We are not "merely anti-state". We are of course in favor of rights and liberty. Has Palmer ever heard of, oh, I don't know, the fricking JOURNAL OF LIBERTARIAN STUDIES? Or Reason Papers, which Mises Institute hosts? Can P-dog with a straight face deny that the Mises Institute promotes the thought of Mises and Rothbard? Would either be called "mere" anti-statist? with no positive views about liberty, or rights? This is ridiculous.

As for being "for a positive alternative," now we get to the nub of the matter. I suggest Lew Rockwell's article Regime Libertarians. Just because not all libertarians are compromising, sell-out policy wonks who want temporary, incremental increases in liberty at the cost of liberty in other areas, or don't toe the line of a given beltway thinktank, does not mean we are not also "for" a "positive alternative." The insufferable arrogance emanating from Palmer's perch is truly a sight to behold.
Lots of people are in opposition to the state: they include a great many people with whom I would not want to be categorized, such as criminals, terrorists, advocates of other forms of coercion and tyranny, such as a Caliphate or feudalism.
Yeah, deep, man, deep. Wot a great insight.

You know, lots of hippies and scumbums are also in favor of legalized drugs and prostitution too. Let me guess--you are not "merely" in favor of drug legalization. You are "more" than that, right? And you would not want to be "reduced" to a mere defender of porn or drug rights. Hey, I have an idea--why don't you realize the universalizability principle actually applies here? Hmmm?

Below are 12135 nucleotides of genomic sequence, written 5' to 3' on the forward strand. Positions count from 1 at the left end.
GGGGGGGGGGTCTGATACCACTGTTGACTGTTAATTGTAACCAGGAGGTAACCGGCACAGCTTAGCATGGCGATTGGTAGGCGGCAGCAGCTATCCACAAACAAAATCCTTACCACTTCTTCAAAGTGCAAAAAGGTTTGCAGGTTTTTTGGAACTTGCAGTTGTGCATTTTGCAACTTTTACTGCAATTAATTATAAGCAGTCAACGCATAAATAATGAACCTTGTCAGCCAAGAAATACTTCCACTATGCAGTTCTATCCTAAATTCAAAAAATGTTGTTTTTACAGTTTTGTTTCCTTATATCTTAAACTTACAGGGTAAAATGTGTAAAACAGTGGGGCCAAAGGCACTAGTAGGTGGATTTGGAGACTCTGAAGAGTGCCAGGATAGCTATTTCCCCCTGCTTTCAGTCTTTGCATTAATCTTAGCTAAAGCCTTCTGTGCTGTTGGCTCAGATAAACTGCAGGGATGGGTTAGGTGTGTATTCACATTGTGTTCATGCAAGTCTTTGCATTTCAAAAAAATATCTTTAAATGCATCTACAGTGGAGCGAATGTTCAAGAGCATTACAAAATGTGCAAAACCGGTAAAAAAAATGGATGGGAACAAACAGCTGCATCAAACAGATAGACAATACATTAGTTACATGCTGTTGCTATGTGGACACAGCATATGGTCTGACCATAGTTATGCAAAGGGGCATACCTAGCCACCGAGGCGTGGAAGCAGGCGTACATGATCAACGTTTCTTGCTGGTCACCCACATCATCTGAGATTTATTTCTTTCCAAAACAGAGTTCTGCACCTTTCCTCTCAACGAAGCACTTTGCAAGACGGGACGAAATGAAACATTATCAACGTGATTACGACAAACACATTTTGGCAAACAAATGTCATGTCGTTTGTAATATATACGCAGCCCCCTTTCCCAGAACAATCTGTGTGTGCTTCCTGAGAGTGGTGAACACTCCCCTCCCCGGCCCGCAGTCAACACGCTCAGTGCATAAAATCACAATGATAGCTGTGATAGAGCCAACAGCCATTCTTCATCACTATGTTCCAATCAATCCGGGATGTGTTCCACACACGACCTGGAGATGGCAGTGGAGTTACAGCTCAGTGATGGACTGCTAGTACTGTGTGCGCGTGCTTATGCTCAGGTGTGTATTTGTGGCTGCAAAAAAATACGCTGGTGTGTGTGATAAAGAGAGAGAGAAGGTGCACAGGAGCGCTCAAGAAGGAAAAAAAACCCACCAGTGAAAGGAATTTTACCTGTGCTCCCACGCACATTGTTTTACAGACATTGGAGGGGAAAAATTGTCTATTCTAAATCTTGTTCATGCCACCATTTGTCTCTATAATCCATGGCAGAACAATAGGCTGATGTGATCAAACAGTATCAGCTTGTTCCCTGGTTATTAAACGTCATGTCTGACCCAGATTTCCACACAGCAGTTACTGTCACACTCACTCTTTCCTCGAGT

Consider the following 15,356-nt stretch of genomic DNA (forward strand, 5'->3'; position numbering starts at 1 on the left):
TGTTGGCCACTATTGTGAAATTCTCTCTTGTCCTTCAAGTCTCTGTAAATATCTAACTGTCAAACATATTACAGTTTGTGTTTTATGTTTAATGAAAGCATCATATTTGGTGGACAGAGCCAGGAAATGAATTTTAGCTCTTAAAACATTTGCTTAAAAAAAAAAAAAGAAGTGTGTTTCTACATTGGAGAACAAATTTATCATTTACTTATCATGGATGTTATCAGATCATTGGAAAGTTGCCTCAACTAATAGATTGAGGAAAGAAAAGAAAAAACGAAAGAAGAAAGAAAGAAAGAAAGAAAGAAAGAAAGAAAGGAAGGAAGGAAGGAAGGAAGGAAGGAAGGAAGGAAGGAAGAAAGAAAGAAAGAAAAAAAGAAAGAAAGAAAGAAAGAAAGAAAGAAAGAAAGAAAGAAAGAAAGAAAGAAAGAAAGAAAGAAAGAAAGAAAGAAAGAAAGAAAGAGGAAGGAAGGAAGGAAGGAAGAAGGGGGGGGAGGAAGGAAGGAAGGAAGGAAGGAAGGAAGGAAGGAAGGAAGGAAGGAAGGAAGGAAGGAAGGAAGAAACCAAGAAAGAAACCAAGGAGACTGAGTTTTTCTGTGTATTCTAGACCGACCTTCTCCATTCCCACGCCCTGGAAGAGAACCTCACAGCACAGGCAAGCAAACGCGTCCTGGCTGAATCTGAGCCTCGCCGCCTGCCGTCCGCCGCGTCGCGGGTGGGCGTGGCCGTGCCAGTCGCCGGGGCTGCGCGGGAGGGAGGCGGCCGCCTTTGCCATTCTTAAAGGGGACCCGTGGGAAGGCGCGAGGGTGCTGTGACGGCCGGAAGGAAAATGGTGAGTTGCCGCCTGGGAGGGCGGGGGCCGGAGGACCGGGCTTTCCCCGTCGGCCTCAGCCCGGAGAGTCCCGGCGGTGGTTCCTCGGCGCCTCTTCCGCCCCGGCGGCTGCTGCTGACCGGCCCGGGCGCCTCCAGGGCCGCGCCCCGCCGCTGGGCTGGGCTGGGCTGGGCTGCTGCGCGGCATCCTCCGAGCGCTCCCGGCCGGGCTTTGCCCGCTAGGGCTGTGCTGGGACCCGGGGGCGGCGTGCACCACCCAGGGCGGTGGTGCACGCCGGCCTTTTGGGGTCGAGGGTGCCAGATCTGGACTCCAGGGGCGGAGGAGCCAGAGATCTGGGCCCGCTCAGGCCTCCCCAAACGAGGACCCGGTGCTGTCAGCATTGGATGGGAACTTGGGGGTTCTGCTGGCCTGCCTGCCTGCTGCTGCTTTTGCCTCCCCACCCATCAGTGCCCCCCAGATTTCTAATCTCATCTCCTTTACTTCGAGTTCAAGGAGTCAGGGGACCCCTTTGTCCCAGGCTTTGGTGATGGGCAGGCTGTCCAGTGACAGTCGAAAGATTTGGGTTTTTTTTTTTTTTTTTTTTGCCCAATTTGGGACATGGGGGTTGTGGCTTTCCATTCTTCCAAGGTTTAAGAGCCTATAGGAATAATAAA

I'm not just "against the state," because I favor liberty, which is why I favor restrictions on the state. When people enjoy more liberty, I am pleased by that, at the same time that I am mindful that injustices still exist.
Being a "contrarian" is being a second-hander, letting others dictate to you what you will stand against, rather than choosing that *for* which you will stand.
Whatever. Cue violins. When the Randroid lingo comes out, my eyes glaze over.

Of course, those fellow libertarians whom you malign and hate at the Mises Institute are in favor of liberty and individual rights.
And another:
Mr. Gregory, if a state were torturing people to death in truly cruel and unsual ways, would you join hands with Mr. Kinsella and march against the federal courts taking steps to stop such behavior? I would hope that you would leave Mr. Kinsella to march on his own, as would all of the rest of the libertarians on the planet.
Mr. Palmer, can you not read? I have admitted many times over the purely instrumental value of the US Constitution. I would not hesitate to oppose it where I thought it unlibertarian. As a matter of fact, I think it is unlibertarian and I think the federal state it set up ought to be disbanded. You would not I suspect, because we need a benevolent nanny to ride herd over the nasty, naughty states, and the feds are your daddy, aren't they? WHO'S YOUR DADDY?

If the state were torturing people, this would not change the fact that the US Constitution does not authorize the feds to stop it. Would I in some cases "want" the feds to march on the states to stop this anyway? I don't know. What has that to do with whether the Constitution authorizes this action? To my mind, integrity calls for an honest interpretation of the Constitution. Where it is illiberal, we can acknowledge this, and then consciously choose to abandon the Constitution, or try to change it.